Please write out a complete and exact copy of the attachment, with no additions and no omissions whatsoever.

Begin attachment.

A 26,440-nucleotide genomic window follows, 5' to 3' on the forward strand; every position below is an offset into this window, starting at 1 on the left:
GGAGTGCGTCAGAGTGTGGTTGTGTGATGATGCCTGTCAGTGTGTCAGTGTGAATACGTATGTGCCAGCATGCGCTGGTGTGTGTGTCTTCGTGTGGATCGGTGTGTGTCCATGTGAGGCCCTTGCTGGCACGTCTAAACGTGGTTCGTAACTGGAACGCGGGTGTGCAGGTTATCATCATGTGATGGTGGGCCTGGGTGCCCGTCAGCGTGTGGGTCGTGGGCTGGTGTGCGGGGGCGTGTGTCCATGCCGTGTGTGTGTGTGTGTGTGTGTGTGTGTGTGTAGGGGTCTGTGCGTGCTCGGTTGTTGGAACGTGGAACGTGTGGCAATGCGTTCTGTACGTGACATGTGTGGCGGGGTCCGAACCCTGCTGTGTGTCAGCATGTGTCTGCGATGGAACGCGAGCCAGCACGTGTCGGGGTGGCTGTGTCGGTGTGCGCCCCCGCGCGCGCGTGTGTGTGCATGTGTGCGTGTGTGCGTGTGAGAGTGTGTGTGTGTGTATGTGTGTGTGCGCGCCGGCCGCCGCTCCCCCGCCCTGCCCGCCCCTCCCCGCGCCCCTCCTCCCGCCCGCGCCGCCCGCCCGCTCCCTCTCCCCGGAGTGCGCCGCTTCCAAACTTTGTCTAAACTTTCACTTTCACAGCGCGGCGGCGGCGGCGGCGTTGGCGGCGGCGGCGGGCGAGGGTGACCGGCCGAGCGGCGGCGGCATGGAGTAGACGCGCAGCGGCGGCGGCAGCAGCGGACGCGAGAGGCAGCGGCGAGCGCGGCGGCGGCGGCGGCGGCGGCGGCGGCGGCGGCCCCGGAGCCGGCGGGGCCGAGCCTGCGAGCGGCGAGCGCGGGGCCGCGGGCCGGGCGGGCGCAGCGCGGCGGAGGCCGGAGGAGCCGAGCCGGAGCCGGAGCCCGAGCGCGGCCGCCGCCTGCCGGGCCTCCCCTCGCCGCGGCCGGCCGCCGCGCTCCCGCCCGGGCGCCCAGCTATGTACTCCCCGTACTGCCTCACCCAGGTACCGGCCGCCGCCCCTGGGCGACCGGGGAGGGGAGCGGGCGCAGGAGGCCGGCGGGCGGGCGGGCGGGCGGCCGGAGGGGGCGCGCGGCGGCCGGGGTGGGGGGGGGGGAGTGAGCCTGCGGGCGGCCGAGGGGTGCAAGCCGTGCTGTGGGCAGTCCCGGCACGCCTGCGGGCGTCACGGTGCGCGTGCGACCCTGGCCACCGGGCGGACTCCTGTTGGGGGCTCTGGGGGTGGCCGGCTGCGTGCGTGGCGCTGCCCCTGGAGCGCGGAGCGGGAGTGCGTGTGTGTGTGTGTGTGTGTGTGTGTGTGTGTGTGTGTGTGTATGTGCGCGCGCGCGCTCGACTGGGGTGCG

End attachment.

A 26,440-nucleotide genomic window follows, 5' to 3' on the forward strand; every position below is an offset into this window, starting at 1 on the left:
GGAGTGCGTCAGAGTGTGGTTGTGTGATGATGCCTGTCAGTGTGTCAGTGTGAATACGTATGTGCCAGCATGCGCTGGTGTGTGTGTCTTCGTGTGGATCGGTGTGTGTCCATGTGAGGCCCTTGCTGGCACGTCTAAACGTGGTTCGTAACTGGAACGCGGGTGTGCAGGTTATCATCATGTGATGGTGGGCCTGGGTGCCCGTCAGCGTGTGGGTCGTGGGCTGGTGTGCGGGGGCGTGTGTCCATGCCGTGTGTGTGTGTGTGTGTGTGTGTGTGTGTGTAGGGGTCTGTGCGTGCTCGGTTGTTGGAACGTGGAACGTGTGGCAATGCGTTCTGTACGTGACATGTGTGGCGGGGTCCGAACCCTGCTGTGTGTCAGCATGTGTCTGCGATGGAACGCGAGCCAGCACGTGTCGGGGTGGCTGTGTCGGTGTGCGCCCCCGCGCGCGCGTGTGTGTGCATGTGTGCGTGTGTGCGTGTGAGAGTGTGTGTGTGTGTATGTGTGTGTGCGCGCCGGCCGCCGCTCCCCCGCCCTGCCCGCCCCTCCCCGCGCCCCTCCTCCCGCCCGCGCCGCCCGCCCGCTCCCTCTCCCCGGAGTGCGCCGCTTCCAAACTTTGTCTAAACTTTCACTTTCACAGCGCGGCGGCGGCGGCGGCGTTGGCGGCGGCGGCGGGCGAGGGTGACCGGCCGAGCGGCGGCGGCATGGAGTAGACGCGCAGCGGCGGCGGCAGCAGCGGACGCGAGAGGCAGCGGCGAGCGCGGCGGCGGCGGCGGCGGCGGCGGCGGCGGCGGCCCCGGAGCCGGCGGGGCCGAGCCTGCGAGCGGCGAGCGCGGGGCCGCGGGCCGGGCGGGCGCAGCGCGGCGGAGGCCGGAGGAGCCGAGCCGGAGCCGGAGCCCGAGCGCGGCCGCCGCCTGCCGGGCCTCCCCTCGCCGCGGCCGGCCGCCGCGCTCCCGCCCGGGCGCCCAGCTATGTACTCCCCGTACTGCCTCACCCAGGTACCGGCCGCCGCCCCTGGGCGACCGGGGAGGGGAGCGGGCGCAGGAGGCCGGCGGGCGGGCGGGCGGGCGGCCGGAGGGGGCGCGCGGCGGCCGGGGTGGGGGGGGGGGAGTGAGCCTGCGGGCGGCCGAGGGGTGCAAGCCGTGCTGTGGGCAGTCCCGGCACGCCTGCGGGCGTCACGGTGCGCGTGCGACCCTGGCCACCGGGCGGACTCCTGTTGGGGGCTCTGGGGGTGGCCGGCTGCGTGCGTGGCGCTGCCCCTGGAGCGCGGAGCGGGAGTGCGTGTGTGTGTGTGTGTGTGTGTGTGTGTGTGTGTGTGTGTGTATGTGCGCGCGCGCGCTCGACTGGGGTGCG